Saving & Investment : a guide to personal financial advising; the process and outcome
The ongoing global recession has made the economy widely discussed in recent months. As individuals, who are part of, and affected by what is happening in the global economy, we found it interesting to investigate the current financial situation on a more individual and personal level. We intended to find out more about personal financial advising, how it is conducted and what the financial advisors suggest we do with our money today. Is it best to stick the money under the mattress or has the current financial situation brought on a perfect opportunity invest money in the financial markets?
We hope to find patterns on how financial advisors recommend that we save and invest our money today. Also, we want to investigate what these recommendations are based on and how these financial advisors work to present these advices. We intend to look for similarities within the branch in the advising process, as well as the outcome of the process in order to create guidelines for saving and investment.
We intended to answer these questions by conducting a qualitative study where we interviewed six financial advisors at three different financial institutions. We take on a constructionist ontological position assuming that reality is constructed by the perception of social actors. Furthermore, we have taken an interpretivistic epistemological stance that view knowledge based on interpretations, and try to understand the world from the research subjects' point of view.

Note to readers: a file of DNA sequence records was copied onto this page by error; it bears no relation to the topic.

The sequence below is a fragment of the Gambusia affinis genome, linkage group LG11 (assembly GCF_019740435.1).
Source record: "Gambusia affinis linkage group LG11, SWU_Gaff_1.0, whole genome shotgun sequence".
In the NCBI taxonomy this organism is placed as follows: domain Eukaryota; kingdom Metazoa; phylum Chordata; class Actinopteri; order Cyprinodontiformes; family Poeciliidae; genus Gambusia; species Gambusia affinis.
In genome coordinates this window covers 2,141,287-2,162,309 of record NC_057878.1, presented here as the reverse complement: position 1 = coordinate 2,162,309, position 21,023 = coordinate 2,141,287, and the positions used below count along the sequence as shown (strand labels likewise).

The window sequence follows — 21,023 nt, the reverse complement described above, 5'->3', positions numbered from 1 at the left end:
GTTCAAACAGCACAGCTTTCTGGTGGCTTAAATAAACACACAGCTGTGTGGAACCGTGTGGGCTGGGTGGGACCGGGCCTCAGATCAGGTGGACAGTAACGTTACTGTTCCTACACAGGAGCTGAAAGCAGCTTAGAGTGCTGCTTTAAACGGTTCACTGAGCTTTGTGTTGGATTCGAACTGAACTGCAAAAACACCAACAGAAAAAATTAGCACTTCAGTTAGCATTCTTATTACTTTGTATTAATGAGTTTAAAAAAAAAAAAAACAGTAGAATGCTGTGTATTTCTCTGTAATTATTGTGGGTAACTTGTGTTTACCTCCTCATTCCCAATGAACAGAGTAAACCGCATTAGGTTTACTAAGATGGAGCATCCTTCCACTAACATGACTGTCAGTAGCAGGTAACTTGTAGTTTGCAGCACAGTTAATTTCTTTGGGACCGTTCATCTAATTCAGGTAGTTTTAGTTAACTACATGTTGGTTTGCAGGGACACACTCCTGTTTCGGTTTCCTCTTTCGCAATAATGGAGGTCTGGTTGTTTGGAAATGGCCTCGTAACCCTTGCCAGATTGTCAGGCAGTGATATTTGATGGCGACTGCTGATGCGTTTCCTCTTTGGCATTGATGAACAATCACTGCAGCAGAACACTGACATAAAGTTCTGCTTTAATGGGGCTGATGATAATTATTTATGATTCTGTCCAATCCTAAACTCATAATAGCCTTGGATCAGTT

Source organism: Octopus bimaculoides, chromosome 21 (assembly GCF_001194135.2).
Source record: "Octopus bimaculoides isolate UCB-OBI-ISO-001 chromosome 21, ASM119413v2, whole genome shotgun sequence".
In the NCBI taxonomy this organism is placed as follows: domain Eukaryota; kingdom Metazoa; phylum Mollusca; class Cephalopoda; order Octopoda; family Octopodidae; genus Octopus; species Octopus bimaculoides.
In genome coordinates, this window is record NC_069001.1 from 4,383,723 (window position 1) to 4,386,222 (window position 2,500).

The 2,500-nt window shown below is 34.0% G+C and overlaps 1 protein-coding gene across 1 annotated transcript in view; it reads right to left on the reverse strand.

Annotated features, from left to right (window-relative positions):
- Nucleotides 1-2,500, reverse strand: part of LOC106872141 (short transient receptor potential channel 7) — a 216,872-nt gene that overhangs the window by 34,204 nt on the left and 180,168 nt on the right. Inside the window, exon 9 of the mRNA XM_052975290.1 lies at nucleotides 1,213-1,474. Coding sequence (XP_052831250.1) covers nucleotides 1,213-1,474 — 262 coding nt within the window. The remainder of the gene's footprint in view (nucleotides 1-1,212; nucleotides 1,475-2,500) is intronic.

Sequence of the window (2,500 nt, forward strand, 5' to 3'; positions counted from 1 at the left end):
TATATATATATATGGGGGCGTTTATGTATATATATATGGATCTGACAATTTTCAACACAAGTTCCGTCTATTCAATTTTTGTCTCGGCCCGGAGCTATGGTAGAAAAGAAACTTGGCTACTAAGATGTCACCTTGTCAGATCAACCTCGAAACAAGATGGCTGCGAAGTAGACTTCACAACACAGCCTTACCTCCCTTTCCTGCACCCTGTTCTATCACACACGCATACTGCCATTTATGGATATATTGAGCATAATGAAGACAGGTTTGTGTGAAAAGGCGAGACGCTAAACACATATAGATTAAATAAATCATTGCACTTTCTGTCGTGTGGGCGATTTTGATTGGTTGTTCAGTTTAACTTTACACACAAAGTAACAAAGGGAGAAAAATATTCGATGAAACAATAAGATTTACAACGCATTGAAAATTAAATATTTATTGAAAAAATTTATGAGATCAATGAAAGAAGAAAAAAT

We utilized a number of theories in order to support and build our study. These theories were used in order to help us construct and conduct our collection methods of primary data, and further used to aid us in analyzing the interview findings.
Analyzing the empirical results we learned that the basis in the financial advising process is fairly standardized within the branch. First, personal and financial information is gathered in order to assess the client's unique situation, followed by the creation of a risk profile, which is very important according to the respondents. Even though the study shows that there are different methods to collect this information and create these profiles, the patterns show that all institutions work around the same concept, that every client is an individual that needs to be assessed as unique. We also learned that the financial crisis have not had a significant impact on the financial advising itself, but rather in the attitudes of the clients. Furthermore, the increased level of documentation due to the new laws is the only evident change, with minor signs of an increased protection for both the advisor and the client. Finally, conclusions about saving and investment today were drawn by finding patterns and common denominators between the respondents advices for the individual profiles created for this study.
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